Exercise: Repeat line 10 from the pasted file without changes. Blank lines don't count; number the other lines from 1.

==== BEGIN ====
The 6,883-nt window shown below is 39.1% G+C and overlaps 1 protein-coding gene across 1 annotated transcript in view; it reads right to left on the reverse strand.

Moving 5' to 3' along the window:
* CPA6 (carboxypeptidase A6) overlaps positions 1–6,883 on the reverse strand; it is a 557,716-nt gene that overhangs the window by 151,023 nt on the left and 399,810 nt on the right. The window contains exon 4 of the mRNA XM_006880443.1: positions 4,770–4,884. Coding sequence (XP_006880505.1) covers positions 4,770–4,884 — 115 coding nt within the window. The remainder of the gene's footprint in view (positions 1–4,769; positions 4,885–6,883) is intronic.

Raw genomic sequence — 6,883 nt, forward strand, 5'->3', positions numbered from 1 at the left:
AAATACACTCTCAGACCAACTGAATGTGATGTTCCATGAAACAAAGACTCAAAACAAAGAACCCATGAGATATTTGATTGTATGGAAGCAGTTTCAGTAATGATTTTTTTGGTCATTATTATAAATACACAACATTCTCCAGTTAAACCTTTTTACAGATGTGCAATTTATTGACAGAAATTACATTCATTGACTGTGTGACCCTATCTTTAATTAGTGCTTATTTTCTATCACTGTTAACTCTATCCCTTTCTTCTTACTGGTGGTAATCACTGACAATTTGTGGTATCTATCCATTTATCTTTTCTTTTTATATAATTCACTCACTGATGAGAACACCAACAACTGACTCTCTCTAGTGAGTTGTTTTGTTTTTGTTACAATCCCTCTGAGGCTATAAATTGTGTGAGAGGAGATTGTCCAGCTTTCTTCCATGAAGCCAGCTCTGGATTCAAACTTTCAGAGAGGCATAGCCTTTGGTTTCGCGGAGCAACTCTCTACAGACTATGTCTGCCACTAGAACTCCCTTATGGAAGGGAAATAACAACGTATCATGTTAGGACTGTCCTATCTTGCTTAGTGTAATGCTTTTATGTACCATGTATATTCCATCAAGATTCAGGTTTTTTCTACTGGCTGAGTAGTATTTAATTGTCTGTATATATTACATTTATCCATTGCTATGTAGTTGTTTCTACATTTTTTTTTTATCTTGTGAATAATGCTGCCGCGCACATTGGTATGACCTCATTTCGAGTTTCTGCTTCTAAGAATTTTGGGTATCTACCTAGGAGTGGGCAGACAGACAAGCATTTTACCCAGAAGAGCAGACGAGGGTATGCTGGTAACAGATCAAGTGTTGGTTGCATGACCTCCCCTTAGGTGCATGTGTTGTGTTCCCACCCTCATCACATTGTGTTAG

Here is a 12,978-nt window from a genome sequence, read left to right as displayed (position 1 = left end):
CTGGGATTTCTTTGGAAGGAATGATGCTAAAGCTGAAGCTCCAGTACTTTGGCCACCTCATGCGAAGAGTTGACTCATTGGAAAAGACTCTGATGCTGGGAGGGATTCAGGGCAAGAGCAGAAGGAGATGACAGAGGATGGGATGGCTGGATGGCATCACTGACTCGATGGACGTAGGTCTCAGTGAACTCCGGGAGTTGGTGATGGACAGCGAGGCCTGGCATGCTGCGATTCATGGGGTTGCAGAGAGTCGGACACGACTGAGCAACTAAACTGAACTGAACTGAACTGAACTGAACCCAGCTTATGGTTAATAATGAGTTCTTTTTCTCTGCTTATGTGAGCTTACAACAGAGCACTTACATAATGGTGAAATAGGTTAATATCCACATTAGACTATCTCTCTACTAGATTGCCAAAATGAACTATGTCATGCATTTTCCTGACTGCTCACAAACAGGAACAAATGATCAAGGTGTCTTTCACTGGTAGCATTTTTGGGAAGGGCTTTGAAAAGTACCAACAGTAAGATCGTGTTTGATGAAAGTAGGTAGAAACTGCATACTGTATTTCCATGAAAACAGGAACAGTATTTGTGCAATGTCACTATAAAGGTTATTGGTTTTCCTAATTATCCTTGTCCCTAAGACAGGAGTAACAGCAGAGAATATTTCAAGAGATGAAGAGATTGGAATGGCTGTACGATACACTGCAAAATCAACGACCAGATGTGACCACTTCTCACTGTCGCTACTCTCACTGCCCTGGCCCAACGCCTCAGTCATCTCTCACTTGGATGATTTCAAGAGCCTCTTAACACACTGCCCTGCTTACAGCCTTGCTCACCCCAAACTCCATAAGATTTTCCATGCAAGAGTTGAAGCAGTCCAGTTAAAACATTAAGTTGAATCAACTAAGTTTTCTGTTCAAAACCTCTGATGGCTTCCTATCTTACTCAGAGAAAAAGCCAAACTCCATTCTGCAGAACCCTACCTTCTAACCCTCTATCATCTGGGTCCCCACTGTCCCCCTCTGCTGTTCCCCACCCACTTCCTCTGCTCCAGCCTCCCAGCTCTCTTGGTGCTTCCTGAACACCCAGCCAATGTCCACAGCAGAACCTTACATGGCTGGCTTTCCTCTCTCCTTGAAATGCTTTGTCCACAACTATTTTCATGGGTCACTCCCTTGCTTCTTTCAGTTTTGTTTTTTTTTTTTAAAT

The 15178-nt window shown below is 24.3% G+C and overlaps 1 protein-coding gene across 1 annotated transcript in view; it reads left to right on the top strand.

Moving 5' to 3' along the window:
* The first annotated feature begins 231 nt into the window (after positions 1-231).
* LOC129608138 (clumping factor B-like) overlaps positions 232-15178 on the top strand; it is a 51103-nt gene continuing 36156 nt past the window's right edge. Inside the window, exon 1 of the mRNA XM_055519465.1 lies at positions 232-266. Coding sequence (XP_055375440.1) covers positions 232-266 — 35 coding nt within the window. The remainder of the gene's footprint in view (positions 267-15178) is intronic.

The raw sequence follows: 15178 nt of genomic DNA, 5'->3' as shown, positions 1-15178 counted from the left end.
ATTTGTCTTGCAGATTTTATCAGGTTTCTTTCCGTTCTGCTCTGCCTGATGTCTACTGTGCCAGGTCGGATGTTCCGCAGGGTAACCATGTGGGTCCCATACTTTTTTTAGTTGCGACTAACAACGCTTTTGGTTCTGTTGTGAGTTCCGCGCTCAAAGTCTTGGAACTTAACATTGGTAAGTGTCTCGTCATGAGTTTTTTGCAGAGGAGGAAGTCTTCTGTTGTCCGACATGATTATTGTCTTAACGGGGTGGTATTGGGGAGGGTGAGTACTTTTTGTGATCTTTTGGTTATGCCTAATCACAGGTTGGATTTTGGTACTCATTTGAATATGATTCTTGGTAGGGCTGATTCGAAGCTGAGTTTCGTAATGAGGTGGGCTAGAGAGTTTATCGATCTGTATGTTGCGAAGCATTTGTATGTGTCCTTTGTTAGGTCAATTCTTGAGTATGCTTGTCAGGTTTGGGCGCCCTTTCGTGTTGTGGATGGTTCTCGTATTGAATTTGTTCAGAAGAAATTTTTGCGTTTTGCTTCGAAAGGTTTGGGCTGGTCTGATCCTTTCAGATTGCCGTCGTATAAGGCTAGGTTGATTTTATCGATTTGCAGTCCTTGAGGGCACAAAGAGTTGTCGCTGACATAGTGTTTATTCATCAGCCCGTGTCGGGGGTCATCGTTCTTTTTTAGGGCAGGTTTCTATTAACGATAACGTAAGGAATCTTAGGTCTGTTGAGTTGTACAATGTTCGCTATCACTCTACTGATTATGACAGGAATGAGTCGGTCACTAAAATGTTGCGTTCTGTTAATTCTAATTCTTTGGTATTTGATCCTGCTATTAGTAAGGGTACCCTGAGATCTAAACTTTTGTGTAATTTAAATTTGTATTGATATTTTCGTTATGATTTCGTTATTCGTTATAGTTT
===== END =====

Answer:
* The first annotated feature begins 231 nt into the window (after positions 1-231).